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Depress Anxiety. 2002;16(2):51-8.

High altitudes, anxiety, and panic attacks: is there a relationship?

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1
Department of Psychiatry and Behavioral Sciences, Stanford University, Stanford, California, USA. wtroth@stanford.edu

Abstract

People exposed to high altitudes often experience somatic symptoms triggered by hypoxia, such as breathlessness, palpitations, dizziness, headache, and insomnia. Most of the symptoms are identical to those reported in panic attacks or severe anxiety. Potential causal links between adaptation to altitude and anxiety are apparent in all three leading models of panic, namely, hyperventilation (hypoxia leads to hypocapnia), suffocation false alarms (hypoxia counteracted to some extent by hypocapnia), and cognitive misinterpretations (symptoms from hypoxia and hypocapnia interpreted as dangerous). Furthermore, exposure to high altitudes produces respiratory disturbances during sleep in normals similar to those in panic disorder at low altitudes. In spite of these connections and their clinical importance, evidence for precipitation of panic attacks or more gradual increases in anxiety during altitude exposure is meager. We suggest some improvements that could be made in the design of future studies, possible tests of some of the theoretical causal links, and possible treatment applications, such as systematic exposure of panic patients to high altitude.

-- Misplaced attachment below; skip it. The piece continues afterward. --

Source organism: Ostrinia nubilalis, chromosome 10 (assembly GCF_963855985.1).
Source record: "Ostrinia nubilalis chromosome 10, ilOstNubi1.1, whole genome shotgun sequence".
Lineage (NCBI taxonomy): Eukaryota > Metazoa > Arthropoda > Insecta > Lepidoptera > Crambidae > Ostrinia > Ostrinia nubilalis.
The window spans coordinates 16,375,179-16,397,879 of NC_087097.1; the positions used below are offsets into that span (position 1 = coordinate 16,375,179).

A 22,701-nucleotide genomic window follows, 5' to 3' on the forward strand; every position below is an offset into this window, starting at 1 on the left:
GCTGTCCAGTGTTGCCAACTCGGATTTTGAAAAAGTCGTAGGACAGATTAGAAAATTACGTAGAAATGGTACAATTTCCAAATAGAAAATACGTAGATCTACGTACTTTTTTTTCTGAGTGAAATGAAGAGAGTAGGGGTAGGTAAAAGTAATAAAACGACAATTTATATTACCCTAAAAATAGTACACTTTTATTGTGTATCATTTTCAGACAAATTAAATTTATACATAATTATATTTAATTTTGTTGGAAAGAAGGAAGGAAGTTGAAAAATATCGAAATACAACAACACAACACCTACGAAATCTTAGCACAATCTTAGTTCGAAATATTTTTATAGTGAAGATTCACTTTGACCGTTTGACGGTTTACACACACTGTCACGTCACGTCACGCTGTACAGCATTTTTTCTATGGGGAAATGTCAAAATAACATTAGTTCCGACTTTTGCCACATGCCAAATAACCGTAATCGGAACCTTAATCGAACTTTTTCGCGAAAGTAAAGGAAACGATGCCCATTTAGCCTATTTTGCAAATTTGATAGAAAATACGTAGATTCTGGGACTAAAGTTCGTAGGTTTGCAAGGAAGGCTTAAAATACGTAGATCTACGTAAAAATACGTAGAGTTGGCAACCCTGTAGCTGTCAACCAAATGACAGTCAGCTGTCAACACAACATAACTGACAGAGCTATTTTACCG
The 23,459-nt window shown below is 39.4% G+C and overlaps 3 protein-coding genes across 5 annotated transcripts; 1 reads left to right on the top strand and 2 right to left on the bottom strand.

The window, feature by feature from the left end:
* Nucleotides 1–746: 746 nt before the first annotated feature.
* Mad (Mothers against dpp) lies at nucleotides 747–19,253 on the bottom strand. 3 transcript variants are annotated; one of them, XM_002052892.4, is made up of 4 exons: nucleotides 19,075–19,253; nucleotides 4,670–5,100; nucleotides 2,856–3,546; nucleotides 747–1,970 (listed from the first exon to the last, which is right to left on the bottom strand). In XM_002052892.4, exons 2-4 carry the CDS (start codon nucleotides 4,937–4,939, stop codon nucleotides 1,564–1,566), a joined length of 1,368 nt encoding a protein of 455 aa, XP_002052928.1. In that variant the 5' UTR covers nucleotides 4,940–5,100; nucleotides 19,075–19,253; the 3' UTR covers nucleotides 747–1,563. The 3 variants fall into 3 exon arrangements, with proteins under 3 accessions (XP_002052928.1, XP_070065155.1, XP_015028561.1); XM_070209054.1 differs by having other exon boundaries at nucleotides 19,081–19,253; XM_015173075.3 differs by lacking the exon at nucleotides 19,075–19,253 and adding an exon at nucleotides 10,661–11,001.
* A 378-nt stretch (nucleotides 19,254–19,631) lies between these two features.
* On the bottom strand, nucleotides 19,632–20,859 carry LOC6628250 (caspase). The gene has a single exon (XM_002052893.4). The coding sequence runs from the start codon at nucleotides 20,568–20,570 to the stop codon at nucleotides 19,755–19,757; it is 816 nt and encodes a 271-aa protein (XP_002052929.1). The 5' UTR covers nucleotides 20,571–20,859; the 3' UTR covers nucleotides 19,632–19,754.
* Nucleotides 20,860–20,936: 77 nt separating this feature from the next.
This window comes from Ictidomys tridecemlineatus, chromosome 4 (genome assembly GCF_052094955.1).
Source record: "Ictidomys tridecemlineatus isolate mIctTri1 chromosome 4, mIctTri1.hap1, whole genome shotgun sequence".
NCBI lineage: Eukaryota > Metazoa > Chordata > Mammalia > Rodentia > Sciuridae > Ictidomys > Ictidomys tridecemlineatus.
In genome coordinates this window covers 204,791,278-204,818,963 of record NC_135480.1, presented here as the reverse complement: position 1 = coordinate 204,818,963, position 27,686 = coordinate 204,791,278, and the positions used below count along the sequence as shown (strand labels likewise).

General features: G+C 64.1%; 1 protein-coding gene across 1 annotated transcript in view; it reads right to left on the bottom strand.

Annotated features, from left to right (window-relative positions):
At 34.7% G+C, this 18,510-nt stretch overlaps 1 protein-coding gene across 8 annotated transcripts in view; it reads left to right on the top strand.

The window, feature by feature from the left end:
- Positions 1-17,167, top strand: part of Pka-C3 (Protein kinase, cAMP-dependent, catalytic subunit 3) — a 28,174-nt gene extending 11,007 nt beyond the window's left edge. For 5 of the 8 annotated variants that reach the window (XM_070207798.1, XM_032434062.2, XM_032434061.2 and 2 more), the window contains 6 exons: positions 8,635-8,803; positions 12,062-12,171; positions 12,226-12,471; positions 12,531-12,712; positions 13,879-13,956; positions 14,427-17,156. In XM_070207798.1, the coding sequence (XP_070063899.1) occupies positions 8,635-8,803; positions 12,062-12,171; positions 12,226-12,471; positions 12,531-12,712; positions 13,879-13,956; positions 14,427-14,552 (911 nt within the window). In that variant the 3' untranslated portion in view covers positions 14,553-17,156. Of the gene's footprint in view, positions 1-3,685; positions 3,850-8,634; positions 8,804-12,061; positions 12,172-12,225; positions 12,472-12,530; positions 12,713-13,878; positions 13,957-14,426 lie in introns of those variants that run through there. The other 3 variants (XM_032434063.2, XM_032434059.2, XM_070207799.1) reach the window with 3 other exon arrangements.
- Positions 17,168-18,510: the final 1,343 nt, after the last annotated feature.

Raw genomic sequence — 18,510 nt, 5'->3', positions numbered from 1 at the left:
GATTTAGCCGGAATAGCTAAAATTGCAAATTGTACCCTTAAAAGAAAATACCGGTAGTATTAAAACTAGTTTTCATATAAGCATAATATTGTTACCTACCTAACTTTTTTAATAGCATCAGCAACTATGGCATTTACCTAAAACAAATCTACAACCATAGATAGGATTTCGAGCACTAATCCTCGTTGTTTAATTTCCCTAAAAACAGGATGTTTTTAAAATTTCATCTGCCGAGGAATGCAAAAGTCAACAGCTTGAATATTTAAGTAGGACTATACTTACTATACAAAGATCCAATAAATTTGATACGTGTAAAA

PMID:
12219335
DOI:
10.1002/da.10059
[Indexed for MEDLINE]
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